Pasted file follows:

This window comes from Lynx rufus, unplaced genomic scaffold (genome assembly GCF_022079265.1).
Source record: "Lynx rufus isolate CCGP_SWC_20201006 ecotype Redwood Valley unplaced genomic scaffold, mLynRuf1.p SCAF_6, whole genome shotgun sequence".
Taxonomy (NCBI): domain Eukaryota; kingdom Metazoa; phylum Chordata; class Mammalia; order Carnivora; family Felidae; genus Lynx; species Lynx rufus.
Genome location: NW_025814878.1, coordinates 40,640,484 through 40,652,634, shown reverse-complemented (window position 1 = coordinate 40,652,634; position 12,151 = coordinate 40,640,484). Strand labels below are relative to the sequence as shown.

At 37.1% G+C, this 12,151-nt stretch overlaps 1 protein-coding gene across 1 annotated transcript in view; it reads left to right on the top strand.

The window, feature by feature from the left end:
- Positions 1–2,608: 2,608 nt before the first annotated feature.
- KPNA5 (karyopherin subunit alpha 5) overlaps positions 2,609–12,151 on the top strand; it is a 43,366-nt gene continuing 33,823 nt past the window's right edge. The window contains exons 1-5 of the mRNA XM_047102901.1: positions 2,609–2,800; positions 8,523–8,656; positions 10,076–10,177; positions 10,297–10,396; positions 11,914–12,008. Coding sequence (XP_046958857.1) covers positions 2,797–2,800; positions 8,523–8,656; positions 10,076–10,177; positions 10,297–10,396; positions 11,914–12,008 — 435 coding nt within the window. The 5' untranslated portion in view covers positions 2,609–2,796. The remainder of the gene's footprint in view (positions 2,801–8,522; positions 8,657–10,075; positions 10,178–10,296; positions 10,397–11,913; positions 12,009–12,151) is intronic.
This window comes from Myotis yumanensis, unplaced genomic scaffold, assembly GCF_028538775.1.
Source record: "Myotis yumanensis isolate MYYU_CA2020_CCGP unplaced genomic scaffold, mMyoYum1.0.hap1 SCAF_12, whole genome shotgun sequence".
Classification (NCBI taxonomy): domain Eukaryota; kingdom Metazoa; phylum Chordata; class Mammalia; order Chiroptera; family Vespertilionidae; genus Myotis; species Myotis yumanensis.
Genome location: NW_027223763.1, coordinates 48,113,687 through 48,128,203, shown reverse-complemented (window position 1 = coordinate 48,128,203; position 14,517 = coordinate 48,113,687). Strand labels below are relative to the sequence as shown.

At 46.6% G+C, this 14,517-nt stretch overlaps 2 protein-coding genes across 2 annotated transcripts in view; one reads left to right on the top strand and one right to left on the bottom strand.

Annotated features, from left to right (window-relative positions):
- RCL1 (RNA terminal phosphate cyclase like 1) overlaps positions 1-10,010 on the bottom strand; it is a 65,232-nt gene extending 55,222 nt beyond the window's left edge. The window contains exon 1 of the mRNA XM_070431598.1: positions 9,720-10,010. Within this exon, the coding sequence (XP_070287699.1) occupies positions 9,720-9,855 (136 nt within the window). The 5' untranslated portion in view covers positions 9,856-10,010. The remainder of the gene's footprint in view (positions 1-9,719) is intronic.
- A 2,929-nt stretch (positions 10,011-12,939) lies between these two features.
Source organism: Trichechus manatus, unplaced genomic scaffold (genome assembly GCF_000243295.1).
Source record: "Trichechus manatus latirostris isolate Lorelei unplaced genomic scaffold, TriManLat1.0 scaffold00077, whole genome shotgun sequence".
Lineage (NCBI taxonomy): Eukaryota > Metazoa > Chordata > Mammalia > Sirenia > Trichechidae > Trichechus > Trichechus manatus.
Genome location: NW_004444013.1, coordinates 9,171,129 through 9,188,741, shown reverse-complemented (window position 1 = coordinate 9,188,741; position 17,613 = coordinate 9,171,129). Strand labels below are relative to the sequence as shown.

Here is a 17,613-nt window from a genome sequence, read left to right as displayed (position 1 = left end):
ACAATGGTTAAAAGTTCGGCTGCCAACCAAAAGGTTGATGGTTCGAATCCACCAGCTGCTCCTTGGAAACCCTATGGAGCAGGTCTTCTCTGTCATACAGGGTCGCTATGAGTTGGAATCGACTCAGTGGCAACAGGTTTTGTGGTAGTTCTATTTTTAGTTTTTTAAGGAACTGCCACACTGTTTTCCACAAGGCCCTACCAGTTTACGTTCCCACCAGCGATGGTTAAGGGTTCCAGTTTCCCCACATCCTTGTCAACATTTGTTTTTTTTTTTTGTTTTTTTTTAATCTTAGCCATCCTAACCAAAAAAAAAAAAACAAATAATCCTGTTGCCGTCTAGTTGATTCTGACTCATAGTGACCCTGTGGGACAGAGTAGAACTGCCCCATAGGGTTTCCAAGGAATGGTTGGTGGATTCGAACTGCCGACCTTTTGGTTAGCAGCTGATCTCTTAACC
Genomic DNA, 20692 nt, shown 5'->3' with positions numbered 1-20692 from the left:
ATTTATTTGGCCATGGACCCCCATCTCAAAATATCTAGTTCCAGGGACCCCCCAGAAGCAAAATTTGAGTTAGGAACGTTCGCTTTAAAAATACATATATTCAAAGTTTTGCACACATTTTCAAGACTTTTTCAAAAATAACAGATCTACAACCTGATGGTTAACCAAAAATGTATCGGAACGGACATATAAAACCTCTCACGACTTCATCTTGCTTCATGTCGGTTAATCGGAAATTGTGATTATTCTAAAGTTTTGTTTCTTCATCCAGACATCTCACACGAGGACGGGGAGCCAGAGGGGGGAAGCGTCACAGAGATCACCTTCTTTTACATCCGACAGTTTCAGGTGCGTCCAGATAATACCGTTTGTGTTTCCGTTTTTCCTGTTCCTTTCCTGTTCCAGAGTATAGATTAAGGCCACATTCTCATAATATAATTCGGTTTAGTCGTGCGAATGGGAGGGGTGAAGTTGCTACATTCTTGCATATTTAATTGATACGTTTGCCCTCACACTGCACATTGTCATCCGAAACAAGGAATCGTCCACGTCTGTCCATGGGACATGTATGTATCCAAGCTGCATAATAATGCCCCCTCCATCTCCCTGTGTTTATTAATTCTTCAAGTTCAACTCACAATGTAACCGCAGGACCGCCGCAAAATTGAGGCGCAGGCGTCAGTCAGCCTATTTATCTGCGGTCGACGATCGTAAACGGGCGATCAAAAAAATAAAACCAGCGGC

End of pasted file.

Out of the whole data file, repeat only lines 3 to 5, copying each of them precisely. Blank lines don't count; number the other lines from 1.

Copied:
Taxonomy (NCBI): domain Eukaryota; kingdom Metazoa; phylum Chordata; class Mammalia; order Carnivora; family Felidae; genus Lynx; species Lynx rufus.
Genome location: NW_025814878.1, coordinates 40,640,484 through 40,652,634, shown reverse-complemented (window position 1 = coordinate 40,652,634; position 12,151 = coordinate 40,640,484). Strand labels below are relative to the sequence as shown.

At 37.1% G+C, this 12,151-nt stretch overlaps 1 protein-coding gene across 1 annotated transcript in view; it reads left to right on the top strand.